by Anna Carnick
Inspired by his friend James Dean, Dennis Hopper explains his new monograph this way, â€œI was doing something that I thought could have some impact someday. In many ways, itâ€™s really these photographs that kept me going creatively."
In 1955, an 18-year-old Hopper met 24-year-old Dean on the set of Rebel Without a Cause and the two became immediately inseparable. Prior to his death, in fact, it was Dean who advised Hopper to start taking photographs. Who knows if Dean had any idea where his suggestion might lead, but on the eve of the book's release, itâ€™s clear the art world is better for it.
In recent years, Hopper the photographer has even eclipsed Hopper as a film star at times and the publication shows that photography has been a pillar of Hopperâ€™s creative world for decades. Featuring several previously unpublished photographs, the 400 images (culled from thousands) make for a dramatic visual treatment of the 1960s, reflecting a world in flux—politically, socially and artistically. From the civil rights march at Selma to the art worldâ€™s electricity to grittier, urban street scenes, from politicians to writers to artists to complete strangers, Hopperâ€™s camera captured an era. His photos also reveal the circles in which he himself moved, with intimate portraits of personalities like Andy Warhol, James Dean, Tina Turner, Paul Newman and Jane Fonda. Insightful essays plus interviews with Hopper, his famous subjects, friends and family add another layer of indulgence to the experience.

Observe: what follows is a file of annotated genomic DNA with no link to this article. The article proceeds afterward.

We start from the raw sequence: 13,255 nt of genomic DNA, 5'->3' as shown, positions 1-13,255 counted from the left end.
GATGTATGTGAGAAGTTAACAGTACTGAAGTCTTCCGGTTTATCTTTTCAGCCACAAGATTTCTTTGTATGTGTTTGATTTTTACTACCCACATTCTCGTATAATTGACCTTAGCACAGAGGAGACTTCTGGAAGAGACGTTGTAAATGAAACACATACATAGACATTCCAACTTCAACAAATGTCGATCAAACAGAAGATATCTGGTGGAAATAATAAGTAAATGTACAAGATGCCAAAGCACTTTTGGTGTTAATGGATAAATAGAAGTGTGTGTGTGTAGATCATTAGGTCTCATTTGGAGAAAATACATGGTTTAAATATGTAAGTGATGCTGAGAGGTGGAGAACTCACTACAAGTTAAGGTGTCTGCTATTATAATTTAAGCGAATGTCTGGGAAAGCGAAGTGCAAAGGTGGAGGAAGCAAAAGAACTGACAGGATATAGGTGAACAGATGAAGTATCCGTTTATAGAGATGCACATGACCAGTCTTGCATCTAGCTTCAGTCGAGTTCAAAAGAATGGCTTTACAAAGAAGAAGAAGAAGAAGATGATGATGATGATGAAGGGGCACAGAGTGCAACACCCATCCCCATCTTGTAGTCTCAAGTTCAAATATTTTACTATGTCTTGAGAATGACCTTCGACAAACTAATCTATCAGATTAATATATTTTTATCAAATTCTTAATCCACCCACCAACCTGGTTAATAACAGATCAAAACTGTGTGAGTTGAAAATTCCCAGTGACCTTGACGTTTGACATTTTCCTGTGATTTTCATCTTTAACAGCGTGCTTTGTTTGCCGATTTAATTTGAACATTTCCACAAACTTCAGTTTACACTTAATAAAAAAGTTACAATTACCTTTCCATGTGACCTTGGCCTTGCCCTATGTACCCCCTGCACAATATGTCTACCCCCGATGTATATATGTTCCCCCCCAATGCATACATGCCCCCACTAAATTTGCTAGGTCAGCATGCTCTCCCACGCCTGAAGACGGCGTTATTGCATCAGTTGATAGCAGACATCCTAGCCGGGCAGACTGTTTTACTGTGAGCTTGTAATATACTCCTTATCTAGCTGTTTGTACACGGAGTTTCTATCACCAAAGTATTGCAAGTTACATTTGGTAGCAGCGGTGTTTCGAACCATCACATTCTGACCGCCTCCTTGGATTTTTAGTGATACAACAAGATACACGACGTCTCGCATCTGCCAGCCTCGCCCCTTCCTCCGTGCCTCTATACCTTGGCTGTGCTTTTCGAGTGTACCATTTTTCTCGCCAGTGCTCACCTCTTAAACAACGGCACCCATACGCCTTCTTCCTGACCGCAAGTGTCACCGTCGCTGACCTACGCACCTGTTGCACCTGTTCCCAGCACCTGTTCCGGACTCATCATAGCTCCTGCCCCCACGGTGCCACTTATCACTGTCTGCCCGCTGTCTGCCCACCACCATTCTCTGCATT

Pictured at left, Bruce Conner (in tub), Toni Basil, Teri Garr and Ann Marshall, 1965.
Hopperâ€™s photographs unarguably share the same intensity and intelligence that marked his film career for over five decades. It makes it difficult to completely separate his cinematic career from his photographic career—but really, why should we? As Walter Hopps writes in the book, â€œHis good pictures seem in the best sense like films, as these evocative recordings of his experiences and his travels.â€
Each of the 1,500 limited-edition copies comes signed and numbered by Hopper. The Art Edition, limited to just 100 copies, includes a signed, original print.
A collection of Hopperâ€™s never-before-seen â€œbillboard paintings,â€ pre-'67 photos of twentieth century art world icons and select video excerpts from Hopperâ€™s film and television career are currently showing in NYC. See details below.
Pre-order the book Amazon.
See more images after the jump.
Jane Fonda (with bow & arrow), Malibu , 1965
Self-portrait at porn stand, 1962
Paul Newman, 1964